"How interested would you be in getting the following information for wine from a source outside the label (such as a website, QR code, information on the shelf)?"

The results show that interest in the list of ingredients (55% across all consumers) is significantly higher overall than in the nutritional information (42%).

Interest in information from an off-label source in % for nutritional information and list of ingredients by wine consumer interest (Source: Geisenheim University)
Interest in information from an off-label source in % for nutritional information and list of ingredients by wine consumer interest (Source: Geisenheim University)

And here, too, prior knowledge is decisive: interest in both pieces of information increases with interest in wine. The desire for ingredients information is particularly strong: almost three out of four people interested in wine (71%) are interested in information about the ingredients outside the label. Among the less interested, it is only 40%.

This is an important message for legislators: a clear majority of wine consumers would like ingredients information.

Ingredients consumers would like to avoid

How will consumers react to the ingredients that are displayed in the list? To answer this, the participants were given an extensive list of different possible ingredients, which was compiled in consultation with Matthias Schmitt, an oenologist from Geisenheim. The respondents were asked to indicate all those ingredients they would avoid. The answer "none" was also possible.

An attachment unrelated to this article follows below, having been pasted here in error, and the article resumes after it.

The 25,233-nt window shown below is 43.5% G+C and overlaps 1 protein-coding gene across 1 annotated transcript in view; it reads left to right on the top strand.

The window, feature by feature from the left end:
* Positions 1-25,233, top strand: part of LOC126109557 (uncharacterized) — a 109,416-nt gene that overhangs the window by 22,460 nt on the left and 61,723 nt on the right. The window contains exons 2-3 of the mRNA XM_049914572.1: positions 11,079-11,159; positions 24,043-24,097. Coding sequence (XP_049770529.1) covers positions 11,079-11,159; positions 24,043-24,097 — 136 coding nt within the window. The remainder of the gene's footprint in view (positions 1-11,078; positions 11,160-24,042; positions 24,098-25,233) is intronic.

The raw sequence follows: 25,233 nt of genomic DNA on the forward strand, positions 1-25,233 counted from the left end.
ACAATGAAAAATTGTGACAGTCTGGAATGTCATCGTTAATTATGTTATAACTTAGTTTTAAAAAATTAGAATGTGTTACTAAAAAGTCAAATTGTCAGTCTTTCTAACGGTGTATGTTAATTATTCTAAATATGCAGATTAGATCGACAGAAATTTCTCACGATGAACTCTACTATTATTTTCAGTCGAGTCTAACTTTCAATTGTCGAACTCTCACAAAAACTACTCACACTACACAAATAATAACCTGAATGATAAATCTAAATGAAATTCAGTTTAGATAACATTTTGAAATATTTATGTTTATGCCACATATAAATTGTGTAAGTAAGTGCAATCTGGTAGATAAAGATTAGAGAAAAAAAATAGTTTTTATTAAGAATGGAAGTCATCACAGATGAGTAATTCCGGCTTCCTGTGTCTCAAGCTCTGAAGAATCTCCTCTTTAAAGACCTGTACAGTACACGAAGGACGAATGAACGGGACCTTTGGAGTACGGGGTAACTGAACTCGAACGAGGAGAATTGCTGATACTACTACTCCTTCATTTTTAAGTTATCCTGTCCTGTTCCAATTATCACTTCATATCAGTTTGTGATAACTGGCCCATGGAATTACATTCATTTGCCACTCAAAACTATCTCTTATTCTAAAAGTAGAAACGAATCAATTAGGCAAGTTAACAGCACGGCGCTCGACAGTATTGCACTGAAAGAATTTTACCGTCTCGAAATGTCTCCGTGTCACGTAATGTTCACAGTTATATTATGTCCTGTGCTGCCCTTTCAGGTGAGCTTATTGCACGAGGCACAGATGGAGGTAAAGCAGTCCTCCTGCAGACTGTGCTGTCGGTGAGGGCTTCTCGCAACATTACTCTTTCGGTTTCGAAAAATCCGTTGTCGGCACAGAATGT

Grapes and fruits are fine 

Not surprisingly, grapes and grape must are accepted by (almost) all consumers. This is also true for other ingredients associated with wine, including tartaric acid, rectified grape must concentrate and metatartaric acid. Most people (80%) have also become accustomed to the idea of sulphites.

Names related to fruits, such as malic and citric acid, are usually still tolerated.

No sugar, please 

Sucrose is avoided by one third. A reason might be a wine scandals when glycol was used to sweeten wine. Although this dates back many decades, Germans' still have a sensitive relationship with sugar in wine.

Caution with chemicals and milk 

Longer and more complex chemical terms, on the other hand, are more likely to be rejected. Sodium carboxymethyl cellulose and ammonium hydrogen sulphite are examples.

"What is milk doing in my wine? What is rubber doing in my wine?"

The highest rejection is for products such as lactic acid or gum arabic, which are completely foreign to wine from the consumer's point of view.